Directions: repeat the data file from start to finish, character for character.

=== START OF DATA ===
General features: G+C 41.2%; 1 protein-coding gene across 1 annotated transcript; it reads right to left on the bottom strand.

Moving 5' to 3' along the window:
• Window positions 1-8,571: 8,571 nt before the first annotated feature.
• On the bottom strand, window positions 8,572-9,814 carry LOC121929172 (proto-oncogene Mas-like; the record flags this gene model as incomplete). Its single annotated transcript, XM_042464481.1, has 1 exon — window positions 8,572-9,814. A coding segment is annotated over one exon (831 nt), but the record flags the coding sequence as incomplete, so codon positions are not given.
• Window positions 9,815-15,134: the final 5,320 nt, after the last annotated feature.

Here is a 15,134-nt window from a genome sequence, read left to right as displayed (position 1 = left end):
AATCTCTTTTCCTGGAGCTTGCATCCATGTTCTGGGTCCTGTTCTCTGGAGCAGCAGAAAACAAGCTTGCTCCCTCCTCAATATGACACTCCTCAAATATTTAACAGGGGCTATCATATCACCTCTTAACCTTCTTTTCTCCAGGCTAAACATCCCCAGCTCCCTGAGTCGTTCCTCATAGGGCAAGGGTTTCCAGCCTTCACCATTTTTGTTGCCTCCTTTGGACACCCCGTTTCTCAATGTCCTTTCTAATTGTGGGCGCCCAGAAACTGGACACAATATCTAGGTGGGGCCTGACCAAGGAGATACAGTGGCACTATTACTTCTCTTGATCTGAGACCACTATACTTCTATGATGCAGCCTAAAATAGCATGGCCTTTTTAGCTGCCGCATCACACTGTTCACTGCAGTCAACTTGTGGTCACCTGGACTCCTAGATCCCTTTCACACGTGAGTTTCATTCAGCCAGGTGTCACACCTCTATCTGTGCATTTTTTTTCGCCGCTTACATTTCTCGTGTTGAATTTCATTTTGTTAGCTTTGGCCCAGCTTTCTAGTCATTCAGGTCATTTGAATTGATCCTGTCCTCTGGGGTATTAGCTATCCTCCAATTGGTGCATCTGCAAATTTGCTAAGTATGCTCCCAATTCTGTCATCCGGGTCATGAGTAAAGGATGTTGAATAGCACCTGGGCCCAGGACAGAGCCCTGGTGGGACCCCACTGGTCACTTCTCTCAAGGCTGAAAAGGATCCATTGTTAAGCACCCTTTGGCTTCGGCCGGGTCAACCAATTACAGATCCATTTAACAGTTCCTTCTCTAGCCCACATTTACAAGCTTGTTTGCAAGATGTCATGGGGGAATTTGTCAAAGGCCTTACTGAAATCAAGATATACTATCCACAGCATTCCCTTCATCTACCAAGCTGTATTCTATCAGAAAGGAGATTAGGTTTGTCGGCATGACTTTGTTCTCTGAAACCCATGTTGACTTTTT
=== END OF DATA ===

General features: G+C 41.2%; 1 protein-coding gene across 1 annotated transcript; it reads right to left on the bottom strand.

Moving 5' to 3' along the window:
• Window positions 1-8,571: 8,571 nt before the first annotated feature.
• On the bottom strand, window positions 8,572-9,814 carry LOC121929172 (proto-oncogene Mas-like; the record flags this gene model as incomplete). Its single annotated transcript, XM_042464481.1, has 1 exon — window positions 8,572-9,814. A coding segment is annotated over one exon (831 nt), but the record flags the coding sequence as incomplete, so codon positions are not given.
• Window positions 9,815-15,134: the final 5,320 nt, after the last annotated feature.

Here is a 15,134-nt window from a genome sequence, read left to right as displayed (position 1 = left end):
AATCTCTTTTCCTGGAGCTTGCATCCATGTTCTGGGTCCTGTTCTCTGGAGCAGCAGAAAACAAGCTTGCTCCCTCCTCAATATGACACTCCTCAAATATTTAACAGGGGCTATCATATCACCTCTTAACCTTCTTTTCTCCAGGCTAAACATCCCCAGCTCCCTGAGTCGTTCCTCATAGGGCAAGGGTTTCCAGCCTTCACCATTTTTGTTGCCTCCTTTGGACACCCCGTTTCTCAATGTCCTTTCTAATTGTGGGCGCCCAGAAACTGGACACAATATCTAGGTGGGGCCTGACCAAGGAGATACAGTGGCACTATTACTTCTCTTGATCTGAGACCACTATACTTCTATGATGCAGCCTAAAATAGCATGGCCTTTTTAGCTGCCGCATCACACTGTTCACTGCAGTCAACTTGTGGTCACCTGGACTCCTAGATCCCTTTCACACGTGAGTTTCATTCAGCCAGGTGTCACACCTCTATCTGTGCATTTTTTTTCGCCGCTTACATTTCTCGTGTTGAATTTCATTTTGTTAGCTTTGGCCCAGCTTTCTAGTCATTCAGGTCATTTGAATTGATCCTGTCCTCTGGGGTATTAGCTATCCTCCAATTGGTGCATCTGCAAATTTGCTAAGTATGCTCCCAATTCTGTCATCCGGGTCATGAGTAAAGGATGTTGAATAGCACCTGGGCCCAGGACAGAGCCCTGGTGGGACCCCACTGGTCACTTCTCTCAAGGCTGAAAAGGATCCATTGTTAAGCACCCTTTGGCTTCGGCCGGGTCAACCAATTACAGATCCATTTAACAGTTCCTTCTCTAGCCCACATTTACAAGCTTGTTTGCAAGATGTCATGGGGGAATTTGTCAAAGGCCTTACTGAAATCAAGATATACTATCCACAGCATTCCCTTCATCTACCAAGCTGTATTCTATCAGAAAGGAGATTAGGTTTGTCGGCATGACTTTGTTCTCTGAAACCCATGTTGACTTTTT